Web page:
EEOC Says Accommodations Required for Pregnant Employees
The Equal Employment Opportunity Commission (EEOC) has issued its first new guidance on pregnancy discrimination since 1983. On July 14, 2014, the EEOC added provisions explaining when the Pregnancy Discrimination Act (PDA) and Americans with Disabilities Act Amendments Act (ADAAA) might require reasonable accommodations for workers with pregnancy-related “disabilities” or work restrictions, such as, for example, morning sickness or high blood pressure. No Federal Court of Appeals has adopted this position and all who have considered it have rejected that notion. In addition, the U.S. Supreme Court will soon decide to what extent a pregnant employee must be reasonably accommodated.
The best course of action continues to be to treat pregnant employees like all other employees. Under the EEOC new guidance, pregnant employees with “disabilities” have the same accommodation rights as any other individual with disabilities would have. Therefore, although the EEOC guidance is not the law and courts are not required to follow it, employers should still proceed with caution, as the EEOC will investigate these issues and some courts may ultimately follow this guidance. If you haven’t already done so, ensure that you have accurate, up-to-date job descriptions and/or job analyses that contain physical requirements of the job, create policies and procedures for dealing with pregnancy-related accommodation requests, and train your managers to be compassionate and seek assistance whenever these issues arise.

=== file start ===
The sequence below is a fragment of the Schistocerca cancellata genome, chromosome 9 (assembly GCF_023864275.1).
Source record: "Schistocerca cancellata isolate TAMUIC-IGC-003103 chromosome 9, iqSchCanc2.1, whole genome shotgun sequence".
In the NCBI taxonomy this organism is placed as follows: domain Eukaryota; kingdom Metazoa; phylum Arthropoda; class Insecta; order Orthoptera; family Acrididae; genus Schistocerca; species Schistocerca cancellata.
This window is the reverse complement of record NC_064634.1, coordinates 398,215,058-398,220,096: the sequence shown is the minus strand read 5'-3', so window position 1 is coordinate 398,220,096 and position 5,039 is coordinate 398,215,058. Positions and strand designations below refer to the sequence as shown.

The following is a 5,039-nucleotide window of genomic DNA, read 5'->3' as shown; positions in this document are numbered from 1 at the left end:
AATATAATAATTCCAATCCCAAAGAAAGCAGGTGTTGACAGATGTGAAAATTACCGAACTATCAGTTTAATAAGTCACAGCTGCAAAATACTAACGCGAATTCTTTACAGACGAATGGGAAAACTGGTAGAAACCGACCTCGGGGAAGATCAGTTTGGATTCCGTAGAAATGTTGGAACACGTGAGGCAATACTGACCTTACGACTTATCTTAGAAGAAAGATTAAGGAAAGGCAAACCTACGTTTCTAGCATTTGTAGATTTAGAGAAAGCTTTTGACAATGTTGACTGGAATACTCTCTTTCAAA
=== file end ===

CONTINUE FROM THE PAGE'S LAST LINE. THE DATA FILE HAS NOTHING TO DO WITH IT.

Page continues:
If you have any questions or need assistance with planning and compliance, please do not hesitate to call the ScottHulse Labor & Employment team.